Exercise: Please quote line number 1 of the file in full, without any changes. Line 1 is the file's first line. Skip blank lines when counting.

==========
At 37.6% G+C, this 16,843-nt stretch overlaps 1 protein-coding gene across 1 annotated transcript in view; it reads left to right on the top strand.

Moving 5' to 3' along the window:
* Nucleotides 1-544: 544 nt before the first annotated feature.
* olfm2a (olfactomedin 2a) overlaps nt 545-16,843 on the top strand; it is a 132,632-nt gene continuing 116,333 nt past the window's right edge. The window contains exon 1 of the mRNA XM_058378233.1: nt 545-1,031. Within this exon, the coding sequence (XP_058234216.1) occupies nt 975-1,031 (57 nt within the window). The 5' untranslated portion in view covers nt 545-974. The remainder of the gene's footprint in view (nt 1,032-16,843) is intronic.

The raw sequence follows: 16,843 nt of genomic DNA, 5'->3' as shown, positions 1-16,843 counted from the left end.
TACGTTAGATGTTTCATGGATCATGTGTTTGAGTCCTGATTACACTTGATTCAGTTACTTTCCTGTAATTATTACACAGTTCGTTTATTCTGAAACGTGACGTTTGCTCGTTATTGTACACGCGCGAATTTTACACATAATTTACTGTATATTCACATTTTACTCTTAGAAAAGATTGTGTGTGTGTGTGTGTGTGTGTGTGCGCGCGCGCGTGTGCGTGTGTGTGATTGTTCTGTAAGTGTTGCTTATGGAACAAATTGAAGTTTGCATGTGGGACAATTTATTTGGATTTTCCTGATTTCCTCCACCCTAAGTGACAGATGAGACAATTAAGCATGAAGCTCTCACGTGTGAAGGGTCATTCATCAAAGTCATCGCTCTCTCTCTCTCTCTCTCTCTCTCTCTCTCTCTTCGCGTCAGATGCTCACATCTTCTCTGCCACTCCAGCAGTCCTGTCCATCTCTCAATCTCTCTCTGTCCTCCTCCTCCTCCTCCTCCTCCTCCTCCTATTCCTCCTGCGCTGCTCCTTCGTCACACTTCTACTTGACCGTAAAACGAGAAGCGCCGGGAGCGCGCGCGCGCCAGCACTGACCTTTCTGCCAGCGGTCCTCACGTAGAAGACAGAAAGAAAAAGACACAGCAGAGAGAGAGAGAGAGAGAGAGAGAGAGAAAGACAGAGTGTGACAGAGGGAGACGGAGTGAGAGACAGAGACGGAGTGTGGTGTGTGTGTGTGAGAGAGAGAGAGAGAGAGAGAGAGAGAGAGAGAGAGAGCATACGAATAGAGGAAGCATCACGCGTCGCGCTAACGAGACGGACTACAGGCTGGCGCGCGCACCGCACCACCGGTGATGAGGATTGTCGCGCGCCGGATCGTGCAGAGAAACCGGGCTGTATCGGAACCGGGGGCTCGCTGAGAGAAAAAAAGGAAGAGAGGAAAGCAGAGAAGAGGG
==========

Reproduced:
At 37.6% G+C, this 16,843-nt stretch overlaps 1 protein-coding gene across 1 annotated transcript in view; it reads left to right on the top strand.